Last week, I had the pleasure of seeing Russell Brand perform at Soho Theatre. It was an intimate affair; a test run before he shoves his jokes into a duffel bag and sets off on tour.
I had never seen Russell live, so wasn't aware of the plethora of comedy on offer. The first instalment came from the eager blondes populating the first two rows. Each was intent on getting Russell's attention, and all but out-performed him in their attempts. At one point, Russell had to remind a particularly eager blonde that this is not a conversation, and stressed that she work to ignore the little voice inside her head that insists on her being annoying.
After he was done wrangling his fangirls, Russell whipped out a pretty profound observation about the way that we use - or rather misuse - language.
I won't divulge the context in which he brought this up, partly because no one likes a plot spoiler, and partly because it was buried within a web of existential thought so complex that my brain is still trying to wrap the whole way around it.
Basically, Russell projected an image of a diet Dr Pepper advertisement above the stage. The ad showed an image of the drink, alongside the words 'Unbelievably Satisfying'. He then posed the question: if we use the words unbelievably satisfying to describe something as banal as diet Dr Pepper, what language do we have left to describe the moments in which we genuinely feel unbelievable satisfaction?
He wondered, what will we say when we find our soul mate? When we land our dream job? When we hold our baby for the first time? Will we feel frustrated by our inability to verbally express this feeling, because the words unbelievably satisfying have no gravitas anymore?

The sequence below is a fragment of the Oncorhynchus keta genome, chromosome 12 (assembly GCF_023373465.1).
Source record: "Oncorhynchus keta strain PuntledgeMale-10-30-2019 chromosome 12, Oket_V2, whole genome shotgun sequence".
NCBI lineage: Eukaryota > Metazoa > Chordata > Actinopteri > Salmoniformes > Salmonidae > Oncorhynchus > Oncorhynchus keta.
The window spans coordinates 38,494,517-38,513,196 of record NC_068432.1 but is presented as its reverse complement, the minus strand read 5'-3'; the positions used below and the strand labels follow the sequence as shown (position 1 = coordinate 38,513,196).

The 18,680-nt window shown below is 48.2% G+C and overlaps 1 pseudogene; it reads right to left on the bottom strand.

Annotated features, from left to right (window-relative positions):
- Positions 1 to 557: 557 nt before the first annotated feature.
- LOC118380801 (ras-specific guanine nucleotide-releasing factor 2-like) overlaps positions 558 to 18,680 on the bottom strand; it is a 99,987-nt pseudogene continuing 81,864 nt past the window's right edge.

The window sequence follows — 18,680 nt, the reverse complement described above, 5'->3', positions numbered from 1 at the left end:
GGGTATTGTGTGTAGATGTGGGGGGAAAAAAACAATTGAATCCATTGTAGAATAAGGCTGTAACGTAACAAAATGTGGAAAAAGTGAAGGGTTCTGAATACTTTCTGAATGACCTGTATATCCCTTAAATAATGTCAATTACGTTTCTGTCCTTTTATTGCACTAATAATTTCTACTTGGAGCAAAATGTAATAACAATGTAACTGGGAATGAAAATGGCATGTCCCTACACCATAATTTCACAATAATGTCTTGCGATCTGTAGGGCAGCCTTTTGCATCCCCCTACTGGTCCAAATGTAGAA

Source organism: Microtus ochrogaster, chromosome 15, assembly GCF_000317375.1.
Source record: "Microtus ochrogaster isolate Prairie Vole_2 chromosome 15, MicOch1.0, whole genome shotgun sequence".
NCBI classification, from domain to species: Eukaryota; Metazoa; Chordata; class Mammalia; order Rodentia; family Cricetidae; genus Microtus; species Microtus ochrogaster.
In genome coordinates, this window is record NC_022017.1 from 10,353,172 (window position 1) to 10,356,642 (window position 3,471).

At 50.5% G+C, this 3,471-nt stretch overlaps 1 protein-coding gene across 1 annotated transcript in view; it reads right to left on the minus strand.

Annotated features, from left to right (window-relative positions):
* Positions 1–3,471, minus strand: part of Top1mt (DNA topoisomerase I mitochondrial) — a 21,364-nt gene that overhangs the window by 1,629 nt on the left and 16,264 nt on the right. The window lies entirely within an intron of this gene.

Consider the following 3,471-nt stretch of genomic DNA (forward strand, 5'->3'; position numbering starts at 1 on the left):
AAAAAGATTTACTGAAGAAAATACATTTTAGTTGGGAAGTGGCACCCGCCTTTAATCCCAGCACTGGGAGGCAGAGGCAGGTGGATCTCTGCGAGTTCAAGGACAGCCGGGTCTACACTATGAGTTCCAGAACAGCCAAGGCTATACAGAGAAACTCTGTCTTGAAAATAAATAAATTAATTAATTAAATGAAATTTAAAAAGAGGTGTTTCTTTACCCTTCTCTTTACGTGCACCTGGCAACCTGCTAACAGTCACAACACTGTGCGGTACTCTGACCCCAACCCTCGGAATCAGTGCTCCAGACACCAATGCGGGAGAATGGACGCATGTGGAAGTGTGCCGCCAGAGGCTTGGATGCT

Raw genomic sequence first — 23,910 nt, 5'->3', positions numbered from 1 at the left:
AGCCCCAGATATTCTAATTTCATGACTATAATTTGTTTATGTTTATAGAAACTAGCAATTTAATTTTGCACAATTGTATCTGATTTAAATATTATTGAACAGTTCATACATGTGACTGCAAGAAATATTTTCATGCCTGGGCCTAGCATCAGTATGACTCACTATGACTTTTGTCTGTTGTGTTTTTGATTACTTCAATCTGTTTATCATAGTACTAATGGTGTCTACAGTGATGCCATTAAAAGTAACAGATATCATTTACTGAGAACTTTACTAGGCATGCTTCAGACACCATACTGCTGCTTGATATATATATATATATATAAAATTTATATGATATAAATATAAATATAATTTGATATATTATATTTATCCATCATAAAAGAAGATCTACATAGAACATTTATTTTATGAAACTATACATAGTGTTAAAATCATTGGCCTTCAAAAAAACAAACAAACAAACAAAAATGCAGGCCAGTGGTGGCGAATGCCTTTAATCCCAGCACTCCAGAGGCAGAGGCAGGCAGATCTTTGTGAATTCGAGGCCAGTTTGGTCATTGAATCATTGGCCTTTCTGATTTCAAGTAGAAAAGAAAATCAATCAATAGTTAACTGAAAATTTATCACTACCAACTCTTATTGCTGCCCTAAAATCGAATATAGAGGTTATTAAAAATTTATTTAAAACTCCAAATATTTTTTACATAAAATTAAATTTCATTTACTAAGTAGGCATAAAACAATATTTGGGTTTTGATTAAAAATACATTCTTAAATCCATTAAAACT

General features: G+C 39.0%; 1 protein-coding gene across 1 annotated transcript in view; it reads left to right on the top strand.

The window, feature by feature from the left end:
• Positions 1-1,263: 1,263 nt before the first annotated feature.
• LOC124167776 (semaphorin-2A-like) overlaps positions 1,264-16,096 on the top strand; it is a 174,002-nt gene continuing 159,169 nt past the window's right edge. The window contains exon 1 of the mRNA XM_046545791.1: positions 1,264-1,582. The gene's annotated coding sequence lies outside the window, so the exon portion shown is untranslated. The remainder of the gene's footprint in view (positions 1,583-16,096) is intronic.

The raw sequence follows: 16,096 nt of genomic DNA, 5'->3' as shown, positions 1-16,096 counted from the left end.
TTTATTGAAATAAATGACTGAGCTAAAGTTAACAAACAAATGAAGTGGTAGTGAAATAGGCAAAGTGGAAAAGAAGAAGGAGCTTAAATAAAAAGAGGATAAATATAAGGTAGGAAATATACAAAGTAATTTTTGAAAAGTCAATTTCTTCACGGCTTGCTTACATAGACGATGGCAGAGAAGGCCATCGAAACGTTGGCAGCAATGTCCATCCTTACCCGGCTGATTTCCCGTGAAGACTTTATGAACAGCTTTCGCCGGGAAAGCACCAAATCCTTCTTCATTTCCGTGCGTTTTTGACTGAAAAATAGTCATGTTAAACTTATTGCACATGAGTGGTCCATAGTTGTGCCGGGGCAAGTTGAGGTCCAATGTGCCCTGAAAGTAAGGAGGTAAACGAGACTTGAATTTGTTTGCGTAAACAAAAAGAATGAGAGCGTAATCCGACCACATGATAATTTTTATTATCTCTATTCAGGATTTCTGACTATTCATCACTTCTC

As Russell spoke of our fast-and-loose, close-enough-is-good-enough approach to language, I shrank down in my seat, heavy with the knowledge that I have been contributing to the degradation of language, too.
In the weeks preceding the show, for example, I'd taken to the word divine. I thought it was a beautiful sounding word, and thus used it to describe people, the weather and most everything else. I didn't stop to consider, however, that I was perhaps cheapening it, or somehow skewing its meaning by using it so flippantly.
If I'm being honest, that overcast day probably wasn't God's best work, and that barista who made my morning coffee probably wasn't ethereal. What word will I use when I do have a truly spiritual encounter? It'll be like the girl who cried divine; no one will believe me!
After the show, I spoke about this idea with some friends. One suggested that the meaning of a word relies on its delivery; that the tone in which we utter words determines what we mean by them. To show this, he turned to me and said I love you twice. The first time he said it solemnly and slowly, and the second time he said it jovially. Though I agreed with him that the two utterances held vastly different meanings, I argued that meaning should be embedded, first and foremost, in the words themselves, rather than in how we deliver them; that we shouldn't have to rely so heavily on tone to convey meaning.
Another friend suggested that it is our lack of vocabulary that forces us to reuse and misuse words. Or perhaps we do have an adequate vocabulary, but we're reluctant to make good use of it for fear of being labelled pretentious or perceived as trying too hard.
What do you think, HuffPost readers? What do you make of Russell Brand's observation about the way that language is used in everyday conversation? Do you feel that we should work to use language more appropriately, or do you feel that this change is an inevitable one? Post your opinions in the comments section below!
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